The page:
Anyway, to cut an even longer dramatic ramble short, none of these expectations were laid at the feet of Mamma Mia 2: Here We Go Again. I was also 10 years older, and now an adult. That probably helped too. I loved that film. It made me happy, it made me cry. It’s just a good time that completely destroys you emotionally. Good stuff.

But while I truly enjoyed Mamma Mia 2 and understand why events had to unfold the way they did for the plot to work, it didn’t agree with my own long-held interpretations of the characters based on the original musical. I did love the portrayal of Bill – although, including Sofia in the film without making any reference to her being Bill’s great aunt was a bit, er, odd – but the songs SOS/Knowing Me, Knowing You and Our Last Summer suggest to me that Sam and Harry were a little more than one-night stands. So, without further twaddle, here’s my own understanding of Donna’s relationship with each of the dad’s, that still allowed for each to be Sophie’s possible father.


Harry. Ah, Harry. Harry was clearly an old boyfriend if Our Last Summer is anything to go by, with whom things ended amicably. In my mind, Harry was Donna’s boyfriend throughout university. They had a nice time, they were fond of each other, they were good pals, but when it came to graduation, they both knew there wasn’t any real future there. It’d been fun, but there was no passion, not least because Harry was gay. They remained friends, but it was Ye Olde Days, so they fell out of touch after Donna moved to a remote Greek island. Still, on their last night together, they banged. Obviously.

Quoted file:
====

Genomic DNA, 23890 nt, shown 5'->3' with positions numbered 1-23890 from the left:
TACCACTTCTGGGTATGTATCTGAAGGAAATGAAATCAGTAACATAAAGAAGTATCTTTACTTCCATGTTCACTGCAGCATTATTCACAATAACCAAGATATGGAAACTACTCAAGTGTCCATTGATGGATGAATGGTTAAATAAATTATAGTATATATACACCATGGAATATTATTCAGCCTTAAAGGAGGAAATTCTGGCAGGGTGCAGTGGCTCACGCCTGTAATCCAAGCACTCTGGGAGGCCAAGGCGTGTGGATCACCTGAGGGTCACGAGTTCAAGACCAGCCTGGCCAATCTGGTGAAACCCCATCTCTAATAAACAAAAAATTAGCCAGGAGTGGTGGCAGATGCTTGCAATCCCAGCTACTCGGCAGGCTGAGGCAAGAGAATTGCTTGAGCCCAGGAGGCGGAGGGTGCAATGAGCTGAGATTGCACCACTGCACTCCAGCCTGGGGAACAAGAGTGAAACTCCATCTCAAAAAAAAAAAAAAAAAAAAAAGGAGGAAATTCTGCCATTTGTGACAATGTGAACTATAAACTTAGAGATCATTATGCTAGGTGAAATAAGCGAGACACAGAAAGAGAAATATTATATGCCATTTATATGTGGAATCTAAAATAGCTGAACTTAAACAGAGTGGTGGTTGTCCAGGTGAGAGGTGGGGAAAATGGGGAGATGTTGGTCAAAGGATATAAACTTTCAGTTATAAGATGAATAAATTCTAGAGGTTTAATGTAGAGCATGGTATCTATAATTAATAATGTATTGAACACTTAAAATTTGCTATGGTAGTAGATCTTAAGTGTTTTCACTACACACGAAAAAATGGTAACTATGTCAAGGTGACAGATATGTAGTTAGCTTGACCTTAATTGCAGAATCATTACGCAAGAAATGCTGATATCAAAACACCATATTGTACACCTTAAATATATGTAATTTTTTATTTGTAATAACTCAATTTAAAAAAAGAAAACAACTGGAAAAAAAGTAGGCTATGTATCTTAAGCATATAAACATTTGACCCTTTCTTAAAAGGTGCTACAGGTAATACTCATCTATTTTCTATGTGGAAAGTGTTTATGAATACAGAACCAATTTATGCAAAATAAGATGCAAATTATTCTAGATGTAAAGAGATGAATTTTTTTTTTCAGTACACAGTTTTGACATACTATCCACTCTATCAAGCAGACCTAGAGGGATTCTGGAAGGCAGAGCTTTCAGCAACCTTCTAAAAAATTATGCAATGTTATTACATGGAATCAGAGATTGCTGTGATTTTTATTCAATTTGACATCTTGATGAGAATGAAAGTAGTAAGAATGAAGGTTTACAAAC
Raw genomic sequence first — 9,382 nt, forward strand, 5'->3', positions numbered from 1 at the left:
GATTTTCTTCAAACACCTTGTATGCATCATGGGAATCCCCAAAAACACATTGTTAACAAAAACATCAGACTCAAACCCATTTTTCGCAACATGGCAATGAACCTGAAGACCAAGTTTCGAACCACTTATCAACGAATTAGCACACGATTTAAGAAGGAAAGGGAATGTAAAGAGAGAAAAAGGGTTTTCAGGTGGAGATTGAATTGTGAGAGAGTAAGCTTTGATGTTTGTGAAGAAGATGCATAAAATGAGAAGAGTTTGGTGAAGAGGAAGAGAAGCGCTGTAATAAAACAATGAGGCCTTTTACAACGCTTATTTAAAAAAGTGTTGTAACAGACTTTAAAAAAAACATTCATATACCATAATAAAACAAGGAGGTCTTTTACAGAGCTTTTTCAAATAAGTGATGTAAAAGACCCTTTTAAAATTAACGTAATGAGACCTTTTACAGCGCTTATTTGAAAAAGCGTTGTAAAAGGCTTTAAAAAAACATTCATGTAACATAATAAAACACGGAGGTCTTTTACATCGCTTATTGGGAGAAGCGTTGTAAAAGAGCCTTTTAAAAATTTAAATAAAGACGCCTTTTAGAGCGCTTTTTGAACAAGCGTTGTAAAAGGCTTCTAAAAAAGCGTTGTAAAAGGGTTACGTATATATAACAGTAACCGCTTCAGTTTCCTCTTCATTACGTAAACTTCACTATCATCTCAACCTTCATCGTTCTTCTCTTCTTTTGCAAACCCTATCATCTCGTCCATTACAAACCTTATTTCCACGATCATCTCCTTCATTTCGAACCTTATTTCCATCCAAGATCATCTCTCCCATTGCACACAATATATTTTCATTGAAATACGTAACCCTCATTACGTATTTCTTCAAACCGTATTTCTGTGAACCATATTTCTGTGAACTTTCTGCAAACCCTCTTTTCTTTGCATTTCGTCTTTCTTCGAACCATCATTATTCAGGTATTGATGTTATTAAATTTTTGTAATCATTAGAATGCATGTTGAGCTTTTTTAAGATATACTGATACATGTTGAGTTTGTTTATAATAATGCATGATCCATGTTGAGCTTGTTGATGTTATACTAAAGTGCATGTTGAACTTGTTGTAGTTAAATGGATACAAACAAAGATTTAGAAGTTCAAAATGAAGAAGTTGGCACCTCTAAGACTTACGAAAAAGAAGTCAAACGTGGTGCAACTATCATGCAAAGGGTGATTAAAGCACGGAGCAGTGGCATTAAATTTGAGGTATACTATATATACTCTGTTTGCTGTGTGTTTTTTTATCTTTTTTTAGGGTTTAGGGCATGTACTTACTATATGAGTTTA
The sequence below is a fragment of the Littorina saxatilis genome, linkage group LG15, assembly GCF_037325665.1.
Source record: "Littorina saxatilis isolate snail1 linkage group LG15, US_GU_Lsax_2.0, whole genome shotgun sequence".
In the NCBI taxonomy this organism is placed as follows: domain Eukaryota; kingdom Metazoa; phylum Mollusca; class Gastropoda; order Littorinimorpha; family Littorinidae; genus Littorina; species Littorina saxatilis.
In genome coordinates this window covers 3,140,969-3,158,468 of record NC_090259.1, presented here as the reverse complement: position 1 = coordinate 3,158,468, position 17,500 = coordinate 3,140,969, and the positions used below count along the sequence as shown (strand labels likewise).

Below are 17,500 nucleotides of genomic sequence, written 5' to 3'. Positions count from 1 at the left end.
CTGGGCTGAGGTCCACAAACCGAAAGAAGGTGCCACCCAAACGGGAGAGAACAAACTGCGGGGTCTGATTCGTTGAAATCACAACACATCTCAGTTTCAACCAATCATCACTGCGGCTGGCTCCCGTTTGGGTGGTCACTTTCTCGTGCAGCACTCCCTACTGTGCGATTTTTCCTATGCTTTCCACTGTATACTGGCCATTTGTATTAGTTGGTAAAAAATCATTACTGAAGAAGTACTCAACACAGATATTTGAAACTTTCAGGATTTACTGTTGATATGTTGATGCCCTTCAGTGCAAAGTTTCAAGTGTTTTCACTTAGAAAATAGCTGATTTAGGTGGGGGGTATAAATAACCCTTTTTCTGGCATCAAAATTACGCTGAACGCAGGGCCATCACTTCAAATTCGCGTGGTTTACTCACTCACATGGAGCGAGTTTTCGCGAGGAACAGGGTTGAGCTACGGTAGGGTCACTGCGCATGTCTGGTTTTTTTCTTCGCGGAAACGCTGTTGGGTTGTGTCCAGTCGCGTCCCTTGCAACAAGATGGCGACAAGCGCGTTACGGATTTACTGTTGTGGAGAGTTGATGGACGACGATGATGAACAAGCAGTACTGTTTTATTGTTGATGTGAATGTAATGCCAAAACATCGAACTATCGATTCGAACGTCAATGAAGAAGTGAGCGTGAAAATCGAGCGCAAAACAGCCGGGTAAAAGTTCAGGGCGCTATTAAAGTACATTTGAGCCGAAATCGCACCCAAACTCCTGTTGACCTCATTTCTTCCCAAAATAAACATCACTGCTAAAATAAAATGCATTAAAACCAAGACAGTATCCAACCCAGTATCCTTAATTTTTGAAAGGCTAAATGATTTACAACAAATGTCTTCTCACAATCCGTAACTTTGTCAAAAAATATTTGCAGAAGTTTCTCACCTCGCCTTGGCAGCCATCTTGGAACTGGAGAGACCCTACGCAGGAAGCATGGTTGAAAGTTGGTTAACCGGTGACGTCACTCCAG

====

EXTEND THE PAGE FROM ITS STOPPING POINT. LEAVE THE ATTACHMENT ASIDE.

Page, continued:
Sam. Sam and Donna knew each other from a young age, and that was the problem. They grew up together, and as they grew older there was attraction there, but they were just that bit too close to be able to accept it. Because it was weird. Because they were almost like siblings as kids. So they flirted, and they had a weird, almost romantic relationship, but they never actually did anything. But they were too involved with each other to date anyone else either. Until, of course, they went off to separate universities. Sam remained single. Donna dated Harry. It was an uncomfortable three years.